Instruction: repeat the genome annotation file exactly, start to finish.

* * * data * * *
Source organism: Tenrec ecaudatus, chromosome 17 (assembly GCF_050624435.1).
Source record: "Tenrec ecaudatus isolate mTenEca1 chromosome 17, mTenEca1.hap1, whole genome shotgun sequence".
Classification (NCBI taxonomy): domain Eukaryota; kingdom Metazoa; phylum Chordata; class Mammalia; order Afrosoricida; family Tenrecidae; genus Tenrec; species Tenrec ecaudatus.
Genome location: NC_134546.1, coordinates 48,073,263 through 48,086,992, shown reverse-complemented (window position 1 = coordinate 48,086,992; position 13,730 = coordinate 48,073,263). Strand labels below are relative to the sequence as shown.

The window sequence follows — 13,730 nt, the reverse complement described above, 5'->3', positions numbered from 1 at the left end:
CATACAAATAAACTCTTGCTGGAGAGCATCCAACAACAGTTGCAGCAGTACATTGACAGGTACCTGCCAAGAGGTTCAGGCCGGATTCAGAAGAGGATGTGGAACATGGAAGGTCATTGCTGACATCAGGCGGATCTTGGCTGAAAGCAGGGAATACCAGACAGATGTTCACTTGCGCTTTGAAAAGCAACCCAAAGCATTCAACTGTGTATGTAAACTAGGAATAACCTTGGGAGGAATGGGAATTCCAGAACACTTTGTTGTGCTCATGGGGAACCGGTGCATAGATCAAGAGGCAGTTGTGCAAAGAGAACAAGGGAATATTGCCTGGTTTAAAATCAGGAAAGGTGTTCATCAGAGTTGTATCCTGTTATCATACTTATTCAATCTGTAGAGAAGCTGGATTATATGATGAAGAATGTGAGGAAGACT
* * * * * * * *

Source organism: Tenrec ecaudatus, chromosome 17 (assembly GCF_050624435.1).
Source record: "Tenrec ecaudatus isolate mTenEca1 chromosome 17, mTenEca1.hap1, whole genome shotgun sequence".
Classification (NCBI taxonomy): domain Eukaryota; kingdom Metazoa; phylum Chordata; class Mammalia; order Afrosoricida; family Tenrecidae; genus Tenrec; species Tenrec ecaudatus.
Genome location: NC_134546.1, coordinates 48,073,263 through 48,086,992, shown reverse-complemented (window position 1 = coordinate 48,086,992; position 13,730 = coordinate 48,073,263). Strand labels below are relative to the sequence as shown.

The window sequence follows — 13,730 nt, the reverse complement described above, 5'->3', positions numbered from 1 at the left end:
CATACAAATAAACTCTTGCTGGAGAGCATCCAACAACAGTTGCAGCAGTACATTGACAGGTACCTGCCAAGAGGTTCAGGCCGGATTCAGAAGAGGATGTGGAACATGGAAGGTCATTGCTGACATCAGGCGGATCTTGGCTGAAAGCAGGGAATACCAGACAGATGTTCACTTGCGCTTTGAAAAGCAACCCAAAGCATTCAACTGTGTATGTAAACTAGGAATAACCTTGGGAGGAATGGGAATTCCAGAACACTTTGTTGTGCTCATGGGGAACCGGTGCATAGATCAAGAGGCAGTTGTGCAAAGAGAACAAGGGAATATTGCCTGGTTTAAAATCAGGAAAGGTGTTCATCAGAGTTGTATCCTGTTATCATACTTATTCAATCTGTAGAGAAGCTGGATTATATGATGAAGAATGTGAGGAAGACT